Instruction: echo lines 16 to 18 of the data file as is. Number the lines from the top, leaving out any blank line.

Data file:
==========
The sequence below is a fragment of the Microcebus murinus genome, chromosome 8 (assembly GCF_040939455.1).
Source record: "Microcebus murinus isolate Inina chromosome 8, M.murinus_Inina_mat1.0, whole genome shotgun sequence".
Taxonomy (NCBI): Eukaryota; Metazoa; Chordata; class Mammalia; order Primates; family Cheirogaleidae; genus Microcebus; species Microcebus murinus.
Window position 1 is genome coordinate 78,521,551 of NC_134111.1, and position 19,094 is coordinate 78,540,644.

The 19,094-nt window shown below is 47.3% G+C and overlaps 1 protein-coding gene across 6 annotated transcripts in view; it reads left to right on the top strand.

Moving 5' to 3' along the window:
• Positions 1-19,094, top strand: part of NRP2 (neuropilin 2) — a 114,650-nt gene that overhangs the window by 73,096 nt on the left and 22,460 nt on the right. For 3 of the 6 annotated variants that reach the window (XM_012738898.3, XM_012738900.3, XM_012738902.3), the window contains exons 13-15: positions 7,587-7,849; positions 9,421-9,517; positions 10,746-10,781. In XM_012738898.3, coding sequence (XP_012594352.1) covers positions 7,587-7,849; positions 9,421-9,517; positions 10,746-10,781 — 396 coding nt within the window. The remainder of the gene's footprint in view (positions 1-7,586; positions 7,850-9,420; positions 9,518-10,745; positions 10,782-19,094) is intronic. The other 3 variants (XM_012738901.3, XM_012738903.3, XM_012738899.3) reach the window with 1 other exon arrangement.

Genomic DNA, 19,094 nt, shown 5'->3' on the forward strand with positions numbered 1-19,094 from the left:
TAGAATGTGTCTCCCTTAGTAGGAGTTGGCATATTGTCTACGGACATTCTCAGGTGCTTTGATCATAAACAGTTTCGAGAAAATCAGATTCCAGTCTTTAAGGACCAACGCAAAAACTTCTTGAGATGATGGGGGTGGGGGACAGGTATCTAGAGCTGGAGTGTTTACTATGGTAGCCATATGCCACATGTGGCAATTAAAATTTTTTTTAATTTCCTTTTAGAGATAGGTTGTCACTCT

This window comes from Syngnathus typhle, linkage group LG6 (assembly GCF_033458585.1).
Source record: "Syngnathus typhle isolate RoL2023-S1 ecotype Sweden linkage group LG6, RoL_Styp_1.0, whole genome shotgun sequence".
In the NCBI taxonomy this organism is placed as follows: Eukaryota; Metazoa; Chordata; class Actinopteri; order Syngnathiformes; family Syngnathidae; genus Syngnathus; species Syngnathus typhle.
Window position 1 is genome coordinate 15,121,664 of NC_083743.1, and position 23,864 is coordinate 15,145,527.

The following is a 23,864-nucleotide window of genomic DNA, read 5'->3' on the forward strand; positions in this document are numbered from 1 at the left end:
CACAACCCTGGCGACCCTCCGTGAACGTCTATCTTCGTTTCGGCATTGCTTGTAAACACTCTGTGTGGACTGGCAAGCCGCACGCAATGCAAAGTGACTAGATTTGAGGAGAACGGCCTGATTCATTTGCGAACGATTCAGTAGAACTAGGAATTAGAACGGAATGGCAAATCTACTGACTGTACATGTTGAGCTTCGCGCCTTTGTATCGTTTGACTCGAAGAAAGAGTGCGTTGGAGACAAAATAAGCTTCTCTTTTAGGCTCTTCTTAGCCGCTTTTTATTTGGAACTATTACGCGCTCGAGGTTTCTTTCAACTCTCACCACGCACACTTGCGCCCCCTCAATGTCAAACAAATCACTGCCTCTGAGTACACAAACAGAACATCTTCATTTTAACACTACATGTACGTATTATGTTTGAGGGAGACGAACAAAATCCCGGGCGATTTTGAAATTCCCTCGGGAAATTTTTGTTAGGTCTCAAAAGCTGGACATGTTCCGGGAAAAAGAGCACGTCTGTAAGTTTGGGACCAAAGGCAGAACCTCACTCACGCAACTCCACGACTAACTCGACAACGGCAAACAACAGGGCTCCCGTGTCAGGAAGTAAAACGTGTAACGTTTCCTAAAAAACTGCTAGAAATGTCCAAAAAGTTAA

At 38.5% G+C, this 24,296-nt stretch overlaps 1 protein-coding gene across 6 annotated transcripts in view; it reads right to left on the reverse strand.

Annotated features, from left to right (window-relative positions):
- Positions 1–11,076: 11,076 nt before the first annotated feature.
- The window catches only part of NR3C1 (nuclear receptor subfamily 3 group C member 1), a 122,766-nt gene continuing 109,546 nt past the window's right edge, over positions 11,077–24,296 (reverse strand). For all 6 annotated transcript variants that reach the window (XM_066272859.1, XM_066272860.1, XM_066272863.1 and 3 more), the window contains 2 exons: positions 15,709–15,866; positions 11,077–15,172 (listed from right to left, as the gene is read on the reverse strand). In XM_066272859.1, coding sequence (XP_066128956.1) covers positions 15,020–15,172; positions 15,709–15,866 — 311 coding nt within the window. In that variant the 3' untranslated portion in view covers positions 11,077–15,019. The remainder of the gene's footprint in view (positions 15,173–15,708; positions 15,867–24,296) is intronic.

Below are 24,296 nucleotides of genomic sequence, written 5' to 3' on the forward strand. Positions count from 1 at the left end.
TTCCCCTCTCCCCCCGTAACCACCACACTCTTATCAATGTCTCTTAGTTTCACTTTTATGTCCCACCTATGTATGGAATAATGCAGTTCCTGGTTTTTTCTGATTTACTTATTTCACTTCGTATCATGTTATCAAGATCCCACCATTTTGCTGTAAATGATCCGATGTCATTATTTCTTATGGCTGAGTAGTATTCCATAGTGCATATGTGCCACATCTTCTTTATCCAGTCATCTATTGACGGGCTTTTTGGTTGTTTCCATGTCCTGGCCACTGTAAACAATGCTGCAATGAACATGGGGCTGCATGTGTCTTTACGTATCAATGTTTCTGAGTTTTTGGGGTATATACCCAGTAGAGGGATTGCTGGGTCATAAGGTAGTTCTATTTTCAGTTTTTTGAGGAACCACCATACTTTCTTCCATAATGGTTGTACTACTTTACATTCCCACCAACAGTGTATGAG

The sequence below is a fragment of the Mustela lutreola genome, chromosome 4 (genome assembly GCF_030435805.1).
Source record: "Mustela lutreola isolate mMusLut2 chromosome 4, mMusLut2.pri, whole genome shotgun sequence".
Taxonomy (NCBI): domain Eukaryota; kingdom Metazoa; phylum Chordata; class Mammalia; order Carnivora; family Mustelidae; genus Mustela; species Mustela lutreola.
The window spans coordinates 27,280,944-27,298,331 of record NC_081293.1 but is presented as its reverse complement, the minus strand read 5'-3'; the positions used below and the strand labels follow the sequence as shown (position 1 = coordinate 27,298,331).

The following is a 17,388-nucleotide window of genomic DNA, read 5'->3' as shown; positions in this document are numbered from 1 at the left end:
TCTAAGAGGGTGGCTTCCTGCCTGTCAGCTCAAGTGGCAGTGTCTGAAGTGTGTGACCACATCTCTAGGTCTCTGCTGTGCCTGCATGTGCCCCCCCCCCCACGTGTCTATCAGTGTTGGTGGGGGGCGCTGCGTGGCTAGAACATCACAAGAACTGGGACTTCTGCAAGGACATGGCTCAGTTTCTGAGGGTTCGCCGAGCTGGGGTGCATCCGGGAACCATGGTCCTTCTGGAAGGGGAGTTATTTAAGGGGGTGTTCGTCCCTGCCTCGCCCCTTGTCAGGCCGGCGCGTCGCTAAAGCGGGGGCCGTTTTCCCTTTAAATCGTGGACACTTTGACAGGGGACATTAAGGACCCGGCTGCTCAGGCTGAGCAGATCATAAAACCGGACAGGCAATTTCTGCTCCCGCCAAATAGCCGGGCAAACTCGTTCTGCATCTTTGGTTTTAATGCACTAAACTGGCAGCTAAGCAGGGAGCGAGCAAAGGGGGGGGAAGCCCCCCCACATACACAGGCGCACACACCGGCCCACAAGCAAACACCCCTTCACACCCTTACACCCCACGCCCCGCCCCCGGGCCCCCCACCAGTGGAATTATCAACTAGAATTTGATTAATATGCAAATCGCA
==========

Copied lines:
At 38.5% G+C, this 24,296-nt stretch overlaps 1 protein-coding gene across 6 annotated transcripts in view; it reads right to left on the reverse strand.

Annotated features, from left to right (window-relative positions):
- Positions 1–11,076: 11,076 nt before the first annotated feature.